In the 1970’s, when the European Community was failing to advance its objectives, “Eurosclerosis” was the buzz word of the day. It looked as if Europe might become a permanent economic and technological backwater. Since then there has been a remarkable turnaround. Now, Europe is pervaded by a sense of excitement as the December, 1992, deadline for the removal of barriers to the free flow of trade, goods, services, and people between the twelve member countries of the EC approaches. This will make the EC the largest trading bloc in the world and a formidable rival to the United States and Japan. By 1999, the EC will have a single currency and a regional central bank. In INSIDE THE NEW EUROPE, Axel Krause, who is corporate editor of the INTERNATIONAL HERALD TRIBUNE in Paris, describes earlier attempts to unify Europe, from Charlemagne to Hitler, and analyzes how Europe shook itself out of its doldrums and began to take on the United States and Japan in global economic warfare. Much of Krause’s analysis is in terms of the economic impact of the new Europe on the United States. He sounds a warning, for example, that the United States is in danger of being left behind in the race to invest in newly democratic Eastern Europe.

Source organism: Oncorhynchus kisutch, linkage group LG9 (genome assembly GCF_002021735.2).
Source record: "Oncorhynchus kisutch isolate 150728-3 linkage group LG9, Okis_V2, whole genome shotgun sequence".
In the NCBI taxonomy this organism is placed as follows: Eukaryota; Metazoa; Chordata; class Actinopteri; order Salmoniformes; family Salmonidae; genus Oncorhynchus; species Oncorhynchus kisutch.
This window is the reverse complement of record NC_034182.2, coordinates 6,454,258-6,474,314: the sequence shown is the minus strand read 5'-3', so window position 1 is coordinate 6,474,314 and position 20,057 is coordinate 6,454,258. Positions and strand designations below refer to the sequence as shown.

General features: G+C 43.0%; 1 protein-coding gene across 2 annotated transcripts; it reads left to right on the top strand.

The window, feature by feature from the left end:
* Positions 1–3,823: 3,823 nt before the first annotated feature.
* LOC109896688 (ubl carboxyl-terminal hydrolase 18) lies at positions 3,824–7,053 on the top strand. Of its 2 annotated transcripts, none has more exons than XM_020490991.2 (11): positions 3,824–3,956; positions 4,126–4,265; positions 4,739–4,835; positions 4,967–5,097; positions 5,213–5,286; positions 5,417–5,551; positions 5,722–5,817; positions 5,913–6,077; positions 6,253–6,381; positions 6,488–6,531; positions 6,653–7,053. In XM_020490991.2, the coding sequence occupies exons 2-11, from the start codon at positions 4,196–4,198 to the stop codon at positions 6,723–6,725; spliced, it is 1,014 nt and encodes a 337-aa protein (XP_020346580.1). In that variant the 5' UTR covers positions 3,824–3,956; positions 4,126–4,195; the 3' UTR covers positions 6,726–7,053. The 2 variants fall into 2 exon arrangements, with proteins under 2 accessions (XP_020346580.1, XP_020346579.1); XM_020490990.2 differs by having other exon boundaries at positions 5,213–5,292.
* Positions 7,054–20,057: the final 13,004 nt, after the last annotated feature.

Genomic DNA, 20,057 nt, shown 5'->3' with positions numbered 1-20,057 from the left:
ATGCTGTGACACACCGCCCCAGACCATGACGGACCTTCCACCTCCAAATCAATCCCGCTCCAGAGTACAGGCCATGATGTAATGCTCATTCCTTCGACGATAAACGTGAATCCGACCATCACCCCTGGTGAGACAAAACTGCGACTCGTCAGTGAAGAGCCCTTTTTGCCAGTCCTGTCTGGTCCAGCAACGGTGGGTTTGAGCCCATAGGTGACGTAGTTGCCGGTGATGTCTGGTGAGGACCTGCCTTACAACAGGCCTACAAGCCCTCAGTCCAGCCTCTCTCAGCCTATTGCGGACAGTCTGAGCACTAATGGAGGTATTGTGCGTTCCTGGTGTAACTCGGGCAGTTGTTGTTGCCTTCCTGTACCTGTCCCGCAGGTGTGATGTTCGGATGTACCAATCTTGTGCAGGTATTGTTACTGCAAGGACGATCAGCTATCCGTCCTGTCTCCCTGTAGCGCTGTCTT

Will the 1990’s be the Decade of Europe, as some observers suggest? Krause predicts that over the next decade, growth rates in the EC will outpace the United States but trail Japan. He also expects that the driving force in the EC with remain the Franco-German alliance, but that Britain, fearful of being left out, will become a far more active participant. Krause acknowledges that the EC will face problems of high unemployment, racism, drug-trafficking, and organized crime, and will also have to deal with a rise in protectionist sentiment.